Zenger’s: The very existence of Bisexual and Transgender people seems to me to say these things are not as immutable as Gays and Lesbians like to claim; that there’s a whole range of possibilities, and as I see it, your struggles and those of other Transgender people I’ve known and talked to seemed just to be finding where you fit.

Ashley: It’s funny, because “finding where you fit” is a societal construct for me. It’s sort of like having one box over here, and another box over there, and telling someone that they “fit” either in one box or the other box. The truth of the matter is that we don’t all neatly fit into boxes. It makes it easier for us to characterize people, or come to an understanding of the world. However, I just don’t believe that that’s at all the case.

Tony: When any group of people, whether it’s Transgender, Gay, Lesbian, Bisexual, Black, Asian, whatever — whenever any group is oppressed, everybody’s oppressed. I think the less people understand that difference, the more oppressed that group is and the more time it’s going to take before people accept them.

I used to work in a very conservative place, and one of the people I worked with was a retired policeman from St. Louis. He used to make all kinds of homophobic jokes, and I had to come out at this job. He got to know me as a person, though, and one time we were talking and I was trying to explain to him what it was like to be Transsexual. I had him think about how he felt, how he looked, everything he could see himself and could feel, but then when he looked in the mirror he would see his wife instead of seeing himself.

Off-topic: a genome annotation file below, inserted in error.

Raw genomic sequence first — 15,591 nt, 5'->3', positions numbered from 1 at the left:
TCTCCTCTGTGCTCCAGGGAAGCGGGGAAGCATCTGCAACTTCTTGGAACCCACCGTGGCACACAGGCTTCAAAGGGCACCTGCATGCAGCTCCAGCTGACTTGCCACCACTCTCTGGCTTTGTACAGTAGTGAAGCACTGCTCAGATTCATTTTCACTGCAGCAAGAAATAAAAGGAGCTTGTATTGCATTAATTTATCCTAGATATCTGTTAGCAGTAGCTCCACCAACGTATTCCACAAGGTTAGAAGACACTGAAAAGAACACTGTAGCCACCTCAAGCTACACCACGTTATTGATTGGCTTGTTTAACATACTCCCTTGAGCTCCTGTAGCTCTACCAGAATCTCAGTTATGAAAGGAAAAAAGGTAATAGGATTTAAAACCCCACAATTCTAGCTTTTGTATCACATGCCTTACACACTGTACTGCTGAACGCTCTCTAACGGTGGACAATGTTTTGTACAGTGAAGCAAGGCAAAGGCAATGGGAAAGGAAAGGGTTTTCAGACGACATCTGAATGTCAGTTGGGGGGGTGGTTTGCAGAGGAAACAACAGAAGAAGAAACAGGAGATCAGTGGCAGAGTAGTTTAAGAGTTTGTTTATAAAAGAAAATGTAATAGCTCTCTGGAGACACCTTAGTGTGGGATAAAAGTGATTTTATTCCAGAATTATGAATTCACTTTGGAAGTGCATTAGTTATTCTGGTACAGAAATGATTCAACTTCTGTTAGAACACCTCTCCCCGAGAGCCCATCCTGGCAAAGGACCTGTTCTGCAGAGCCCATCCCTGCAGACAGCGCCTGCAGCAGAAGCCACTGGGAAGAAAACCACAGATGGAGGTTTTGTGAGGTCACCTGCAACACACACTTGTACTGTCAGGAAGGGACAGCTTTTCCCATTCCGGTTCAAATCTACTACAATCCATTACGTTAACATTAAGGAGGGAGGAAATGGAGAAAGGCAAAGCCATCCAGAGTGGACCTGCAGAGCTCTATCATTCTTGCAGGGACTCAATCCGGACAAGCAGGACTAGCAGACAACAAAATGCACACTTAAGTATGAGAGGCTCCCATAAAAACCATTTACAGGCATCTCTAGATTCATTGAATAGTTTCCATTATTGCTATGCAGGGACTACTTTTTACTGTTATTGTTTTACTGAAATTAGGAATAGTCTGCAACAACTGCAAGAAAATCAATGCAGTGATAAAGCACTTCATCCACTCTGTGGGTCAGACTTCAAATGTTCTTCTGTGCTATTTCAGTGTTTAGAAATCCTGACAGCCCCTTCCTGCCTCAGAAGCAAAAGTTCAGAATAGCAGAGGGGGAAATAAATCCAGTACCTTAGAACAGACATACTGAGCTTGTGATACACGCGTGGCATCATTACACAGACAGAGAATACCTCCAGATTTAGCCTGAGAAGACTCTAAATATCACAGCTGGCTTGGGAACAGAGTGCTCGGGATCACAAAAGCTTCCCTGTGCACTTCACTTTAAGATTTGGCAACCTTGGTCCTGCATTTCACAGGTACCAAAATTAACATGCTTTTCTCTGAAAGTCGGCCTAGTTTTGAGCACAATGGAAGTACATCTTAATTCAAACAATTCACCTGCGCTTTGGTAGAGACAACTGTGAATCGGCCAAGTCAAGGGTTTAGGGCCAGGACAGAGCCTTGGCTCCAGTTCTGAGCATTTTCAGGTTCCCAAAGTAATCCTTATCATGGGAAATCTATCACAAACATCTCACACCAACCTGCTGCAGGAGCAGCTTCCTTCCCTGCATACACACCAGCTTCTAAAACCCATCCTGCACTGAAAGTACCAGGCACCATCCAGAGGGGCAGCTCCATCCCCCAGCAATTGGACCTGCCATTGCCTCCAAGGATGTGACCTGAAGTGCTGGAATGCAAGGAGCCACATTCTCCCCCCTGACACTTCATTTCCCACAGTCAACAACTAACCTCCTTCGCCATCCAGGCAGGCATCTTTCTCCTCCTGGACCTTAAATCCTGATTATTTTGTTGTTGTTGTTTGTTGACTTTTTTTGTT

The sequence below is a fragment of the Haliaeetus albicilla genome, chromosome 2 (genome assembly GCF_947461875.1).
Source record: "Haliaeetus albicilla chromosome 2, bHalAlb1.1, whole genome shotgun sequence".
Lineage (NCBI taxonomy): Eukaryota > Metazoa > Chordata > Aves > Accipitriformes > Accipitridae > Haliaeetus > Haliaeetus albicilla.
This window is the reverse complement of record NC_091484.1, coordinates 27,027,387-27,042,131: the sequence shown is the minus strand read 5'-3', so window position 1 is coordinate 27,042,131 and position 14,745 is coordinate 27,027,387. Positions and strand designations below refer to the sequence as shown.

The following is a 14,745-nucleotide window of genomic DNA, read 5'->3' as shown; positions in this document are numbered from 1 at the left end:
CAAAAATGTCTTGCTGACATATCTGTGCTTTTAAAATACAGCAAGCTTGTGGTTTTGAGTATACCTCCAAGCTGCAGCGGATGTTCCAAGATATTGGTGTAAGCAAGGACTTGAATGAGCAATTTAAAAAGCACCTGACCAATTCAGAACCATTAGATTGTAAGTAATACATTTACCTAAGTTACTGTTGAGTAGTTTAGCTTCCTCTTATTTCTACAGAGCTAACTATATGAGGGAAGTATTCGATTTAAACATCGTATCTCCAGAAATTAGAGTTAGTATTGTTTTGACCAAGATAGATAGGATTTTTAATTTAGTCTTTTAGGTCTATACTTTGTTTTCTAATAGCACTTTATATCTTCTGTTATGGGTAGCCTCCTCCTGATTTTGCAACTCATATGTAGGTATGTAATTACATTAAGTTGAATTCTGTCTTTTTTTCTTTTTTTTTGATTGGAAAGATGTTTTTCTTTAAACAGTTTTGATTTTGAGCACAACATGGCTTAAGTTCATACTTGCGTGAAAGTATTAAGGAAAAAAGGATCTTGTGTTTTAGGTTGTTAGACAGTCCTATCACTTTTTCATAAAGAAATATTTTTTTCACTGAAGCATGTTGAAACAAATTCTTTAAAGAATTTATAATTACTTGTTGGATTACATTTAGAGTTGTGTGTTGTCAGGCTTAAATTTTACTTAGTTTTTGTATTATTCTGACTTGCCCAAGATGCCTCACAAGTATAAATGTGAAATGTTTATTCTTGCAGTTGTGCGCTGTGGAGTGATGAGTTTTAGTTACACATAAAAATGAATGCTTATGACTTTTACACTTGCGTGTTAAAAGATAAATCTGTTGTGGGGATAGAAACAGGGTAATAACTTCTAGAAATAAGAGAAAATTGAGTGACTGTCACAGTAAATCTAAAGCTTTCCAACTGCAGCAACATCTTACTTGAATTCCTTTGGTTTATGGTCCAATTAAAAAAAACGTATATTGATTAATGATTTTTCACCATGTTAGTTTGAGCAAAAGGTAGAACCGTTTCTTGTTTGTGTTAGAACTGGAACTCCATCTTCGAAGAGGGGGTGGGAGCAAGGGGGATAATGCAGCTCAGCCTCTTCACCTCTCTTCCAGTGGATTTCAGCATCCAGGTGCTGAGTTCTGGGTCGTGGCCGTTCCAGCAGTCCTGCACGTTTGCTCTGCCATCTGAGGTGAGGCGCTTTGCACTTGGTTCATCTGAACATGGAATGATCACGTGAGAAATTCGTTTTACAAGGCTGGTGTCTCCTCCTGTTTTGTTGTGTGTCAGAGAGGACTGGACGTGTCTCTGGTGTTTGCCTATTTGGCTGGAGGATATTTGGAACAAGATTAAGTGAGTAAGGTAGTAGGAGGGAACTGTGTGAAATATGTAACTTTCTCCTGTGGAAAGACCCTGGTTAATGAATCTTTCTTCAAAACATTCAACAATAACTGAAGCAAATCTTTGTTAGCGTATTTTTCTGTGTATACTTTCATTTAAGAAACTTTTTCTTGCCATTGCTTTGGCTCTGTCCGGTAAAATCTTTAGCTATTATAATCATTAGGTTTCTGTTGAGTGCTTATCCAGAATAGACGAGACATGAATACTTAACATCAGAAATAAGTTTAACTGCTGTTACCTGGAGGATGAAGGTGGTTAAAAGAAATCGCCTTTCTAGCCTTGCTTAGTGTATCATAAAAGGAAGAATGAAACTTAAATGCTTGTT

He sat there for a minute and he did that, and then he opened his eyes and he apologized and said, “You know, I don’t know how you’ve done it all these years.” As people have got to know me as a person, and see that we’re more similar than we’re different, and they don’t have to be scared of those differences, then their minds change. They question their own values —

Ashley: — their own values —

Tony: — and why they are scared, and they come to their own conclusions. I think that we’re the least understood group, because I know for myself that for a long time I didn’t even understand it. I can’t really expect other people who don’t have to deal with it to understand it automatically, because I didn’t understand it. It’s taken me a while just to accept it. The truth is, I still don’t understand it. It could be because of testosterone washes or whatever stuff that could have happened in the womb, but it’s so complex that scientists still can’t pinpoint one particular reason why.

Ashley: Why doesn’t seem to be as important to me any longer. I feel that people want to make a case for one thing or another, so they want to find evidence of why and how and all of these things. As I’ve grown I’ve found that that seems more of a separatist view. I believe that it’s hard for me to ask for love and respect while at the same time not giving it to others. It’s easier for me to point the finger at an oppressor, and say it’s us against them.

Mother Teresa was asked to march against the Viet Nam war, and she said it’s something that she would not do. When she was asked why, she said that if the march was for peace, she would march. I know a lot of people that in fact are straight, Republican, conservative, liberal, Democrat, independent, Green Party, etc., and I just consider them all friends and people. It’s funny how much acceptance I have found with that outlook, whereas when it was an us-against-them, it was me trying to find an outside acceptance instead of an inner peace.